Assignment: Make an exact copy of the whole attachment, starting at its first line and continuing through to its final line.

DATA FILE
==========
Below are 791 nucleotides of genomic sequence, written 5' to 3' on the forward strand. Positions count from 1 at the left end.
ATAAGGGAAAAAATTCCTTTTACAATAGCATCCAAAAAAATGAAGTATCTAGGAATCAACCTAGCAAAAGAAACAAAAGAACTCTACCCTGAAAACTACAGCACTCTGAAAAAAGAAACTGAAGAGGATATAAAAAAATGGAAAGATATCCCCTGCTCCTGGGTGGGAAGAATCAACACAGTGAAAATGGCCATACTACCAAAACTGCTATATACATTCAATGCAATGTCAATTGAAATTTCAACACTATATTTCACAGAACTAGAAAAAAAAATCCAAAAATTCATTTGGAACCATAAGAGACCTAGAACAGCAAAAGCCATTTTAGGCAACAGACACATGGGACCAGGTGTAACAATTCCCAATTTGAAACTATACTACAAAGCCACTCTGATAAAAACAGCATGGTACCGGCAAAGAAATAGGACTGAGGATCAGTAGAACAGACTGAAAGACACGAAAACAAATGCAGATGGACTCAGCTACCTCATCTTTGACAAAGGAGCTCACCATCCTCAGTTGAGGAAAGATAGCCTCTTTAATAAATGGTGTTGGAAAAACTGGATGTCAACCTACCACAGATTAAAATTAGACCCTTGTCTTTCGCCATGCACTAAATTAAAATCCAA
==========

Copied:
Below are 791 nucleotides of genomic sequence, written 5' to 3' on the forward strand. Positions count from 1 at the left end.
ATAAGGGAAAAAATTCCTTTTACAATAGCATCCAAAAAAATGAAGTATCTAGGAATCAACCTAGCAAAAGAAACAAAAGAACTCTACCCTGAAAACTACAGCACTCTGAAAAAAGAAACTGAAGAGGATATAAAAAAATGGAAAGATATCCCCTGCTCCTGGGTGGGAAGAATCAACACAGTGAAAATGGCCATACTACCAAAACTGCTATATACATTCAATGCAATGTCAATTGAAATTTCAACACTATATTTCACAGAACTAGAAAAAAAAATCCAAAAATTCATTTGGAACCATAAGAGACCTAGAACAGCAAAAGCCATTTTAGGCAACAGACACATGGGACCAGGTGTAACAATTCCCAATTTGAAACTATACTACAAAGCCACTCTGATAAAAACAGCATGGTACCGGCAAAGAAATAGGACTGAGGATCAGTAGAACAGACTGAAAGACACGAAAACAAATGCAGATGGACTCAGCTACCTCATCTTTGACAAAGGAGCTCACCATCCTCAGTTGAGGAAAGATAGCCTCTTTAATAAATGGTGTTGGAAAAACTGGATGTCAACCTACCACAGATTAAAATTAGACCCTTGTCTTTCGCCATGCACTAAATTAAAATCCAA